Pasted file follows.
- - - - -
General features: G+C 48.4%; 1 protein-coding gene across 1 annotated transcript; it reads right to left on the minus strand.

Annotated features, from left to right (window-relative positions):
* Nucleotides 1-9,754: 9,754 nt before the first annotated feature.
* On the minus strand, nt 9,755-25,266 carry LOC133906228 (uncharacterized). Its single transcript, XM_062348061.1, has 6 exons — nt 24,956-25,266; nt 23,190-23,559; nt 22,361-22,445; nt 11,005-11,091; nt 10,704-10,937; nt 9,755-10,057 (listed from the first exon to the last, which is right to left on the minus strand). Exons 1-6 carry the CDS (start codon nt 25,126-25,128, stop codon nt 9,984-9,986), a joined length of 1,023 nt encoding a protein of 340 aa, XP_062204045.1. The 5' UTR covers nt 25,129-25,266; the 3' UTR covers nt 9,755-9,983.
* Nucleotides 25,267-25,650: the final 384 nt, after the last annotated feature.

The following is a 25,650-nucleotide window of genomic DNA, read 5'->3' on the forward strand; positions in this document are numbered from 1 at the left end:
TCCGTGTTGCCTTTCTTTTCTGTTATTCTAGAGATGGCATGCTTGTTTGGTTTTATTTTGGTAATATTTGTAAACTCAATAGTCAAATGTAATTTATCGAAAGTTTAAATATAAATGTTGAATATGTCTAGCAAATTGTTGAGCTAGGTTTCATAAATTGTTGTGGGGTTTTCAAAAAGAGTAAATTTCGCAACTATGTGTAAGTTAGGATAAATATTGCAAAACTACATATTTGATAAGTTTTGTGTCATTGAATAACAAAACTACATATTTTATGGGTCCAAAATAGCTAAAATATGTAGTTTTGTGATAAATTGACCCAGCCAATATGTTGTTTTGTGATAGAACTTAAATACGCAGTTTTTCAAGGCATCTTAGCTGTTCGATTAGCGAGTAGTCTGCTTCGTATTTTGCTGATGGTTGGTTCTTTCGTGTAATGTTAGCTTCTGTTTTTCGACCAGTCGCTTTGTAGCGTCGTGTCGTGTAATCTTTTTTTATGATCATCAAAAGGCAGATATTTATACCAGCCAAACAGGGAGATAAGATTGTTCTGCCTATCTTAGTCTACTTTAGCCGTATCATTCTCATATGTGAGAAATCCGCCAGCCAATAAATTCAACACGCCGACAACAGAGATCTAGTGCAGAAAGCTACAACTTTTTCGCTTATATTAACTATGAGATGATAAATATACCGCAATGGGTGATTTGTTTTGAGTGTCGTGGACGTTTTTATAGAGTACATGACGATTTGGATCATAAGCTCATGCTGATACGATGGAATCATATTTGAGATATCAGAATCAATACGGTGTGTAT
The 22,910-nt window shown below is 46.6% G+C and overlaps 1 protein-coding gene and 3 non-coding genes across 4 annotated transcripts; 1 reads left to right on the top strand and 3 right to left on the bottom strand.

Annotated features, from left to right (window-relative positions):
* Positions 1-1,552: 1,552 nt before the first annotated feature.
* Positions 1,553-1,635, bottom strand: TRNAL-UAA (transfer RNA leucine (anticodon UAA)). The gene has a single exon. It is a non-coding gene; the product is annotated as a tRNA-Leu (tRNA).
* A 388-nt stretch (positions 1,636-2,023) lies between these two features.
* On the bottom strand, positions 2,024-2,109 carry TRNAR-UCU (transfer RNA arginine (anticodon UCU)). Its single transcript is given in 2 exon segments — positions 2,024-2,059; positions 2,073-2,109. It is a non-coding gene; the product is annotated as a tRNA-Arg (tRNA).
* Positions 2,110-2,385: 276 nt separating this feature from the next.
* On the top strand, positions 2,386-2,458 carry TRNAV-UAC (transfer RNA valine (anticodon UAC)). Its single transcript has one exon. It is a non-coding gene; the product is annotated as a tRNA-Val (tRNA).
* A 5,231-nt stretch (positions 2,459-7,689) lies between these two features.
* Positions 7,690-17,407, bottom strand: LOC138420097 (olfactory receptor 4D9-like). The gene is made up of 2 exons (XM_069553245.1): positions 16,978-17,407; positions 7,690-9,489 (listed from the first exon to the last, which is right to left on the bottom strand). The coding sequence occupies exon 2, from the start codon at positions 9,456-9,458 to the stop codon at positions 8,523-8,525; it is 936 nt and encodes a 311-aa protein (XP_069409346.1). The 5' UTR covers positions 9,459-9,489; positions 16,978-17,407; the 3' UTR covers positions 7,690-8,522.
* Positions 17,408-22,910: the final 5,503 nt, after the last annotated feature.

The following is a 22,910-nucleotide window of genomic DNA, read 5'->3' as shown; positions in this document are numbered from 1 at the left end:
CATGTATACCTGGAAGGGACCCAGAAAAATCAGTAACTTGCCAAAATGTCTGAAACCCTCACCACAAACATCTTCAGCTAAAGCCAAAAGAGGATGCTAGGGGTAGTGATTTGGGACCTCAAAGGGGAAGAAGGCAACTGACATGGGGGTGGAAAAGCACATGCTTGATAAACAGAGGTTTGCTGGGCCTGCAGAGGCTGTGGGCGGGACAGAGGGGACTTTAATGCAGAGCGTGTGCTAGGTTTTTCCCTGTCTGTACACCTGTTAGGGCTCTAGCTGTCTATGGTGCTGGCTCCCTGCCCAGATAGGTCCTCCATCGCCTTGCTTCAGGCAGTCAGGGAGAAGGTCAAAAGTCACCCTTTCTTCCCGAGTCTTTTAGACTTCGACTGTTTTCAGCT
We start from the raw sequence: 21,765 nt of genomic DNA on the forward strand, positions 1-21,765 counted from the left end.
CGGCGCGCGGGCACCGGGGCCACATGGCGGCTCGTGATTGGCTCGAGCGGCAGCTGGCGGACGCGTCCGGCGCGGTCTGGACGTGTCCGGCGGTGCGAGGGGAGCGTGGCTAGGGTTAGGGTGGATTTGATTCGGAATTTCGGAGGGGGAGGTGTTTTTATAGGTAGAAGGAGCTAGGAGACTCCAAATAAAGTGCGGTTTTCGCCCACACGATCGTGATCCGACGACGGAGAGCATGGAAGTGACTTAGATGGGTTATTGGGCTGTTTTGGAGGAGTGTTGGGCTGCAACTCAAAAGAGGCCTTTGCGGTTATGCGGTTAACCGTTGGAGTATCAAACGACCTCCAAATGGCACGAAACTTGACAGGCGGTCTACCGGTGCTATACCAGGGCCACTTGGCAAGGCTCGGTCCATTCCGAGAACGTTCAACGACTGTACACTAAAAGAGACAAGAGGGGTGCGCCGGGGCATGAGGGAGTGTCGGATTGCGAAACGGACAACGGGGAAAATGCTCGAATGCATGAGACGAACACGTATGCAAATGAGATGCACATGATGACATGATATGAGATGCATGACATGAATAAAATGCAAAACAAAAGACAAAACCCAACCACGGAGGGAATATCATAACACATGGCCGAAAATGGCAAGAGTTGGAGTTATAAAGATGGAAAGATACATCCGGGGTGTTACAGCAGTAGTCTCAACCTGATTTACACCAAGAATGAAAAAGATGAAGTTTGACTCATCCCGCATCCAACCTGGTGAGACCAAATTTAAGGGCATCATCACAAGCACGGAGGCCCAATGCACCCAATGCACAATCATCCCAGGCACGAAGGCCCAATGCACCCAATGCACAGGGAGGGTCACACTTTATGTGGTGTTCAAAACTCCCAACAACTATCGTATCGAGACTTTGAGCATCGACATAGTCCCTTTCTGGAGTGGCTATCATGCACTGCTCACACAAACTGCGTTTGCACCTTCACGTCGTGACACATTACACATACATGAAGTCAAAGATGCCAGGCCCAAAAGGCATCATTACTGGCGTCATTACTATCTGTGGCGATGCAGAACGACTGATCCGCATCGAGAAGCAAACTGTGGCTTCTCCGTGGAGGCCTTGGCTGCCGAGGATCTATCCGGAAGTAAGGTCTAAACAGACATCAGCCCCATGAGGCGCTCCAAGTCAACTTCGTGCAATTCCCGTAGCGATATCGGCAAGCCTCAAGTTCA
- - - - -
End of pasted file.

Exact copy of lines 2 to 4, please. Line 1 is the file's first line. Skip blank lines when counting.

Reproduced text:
Annotated features, from left to right (window-relative positions):
* Nucleotides 1-9,754: 9,754 nt before the first annotated feature.
* On the minus strand, nt 9,755-25,266 carry LOC133906228 (uncharacterized). Its single transcript, XM_062348061.1, has 6 exons — nt 24,956-25,266; nt 23,190-23,559; nt 22,361-22,445; nt 11,005-11,091; nt 10,704-10,937; nt 9,755-10,057 (listed from the first exon to the last, which is right to left on the minus strand). Exons 1-6 carry the CDS (start codon nt 25,126-25,128, stop codon nt 9,984-9,986), a joined length of 1,023 nt encoding a protein of 340 aa, XP_062204045.1. The 5' UTR covers nt 25,129-25,266; the 3' UTR covers nt 9,755-9,983.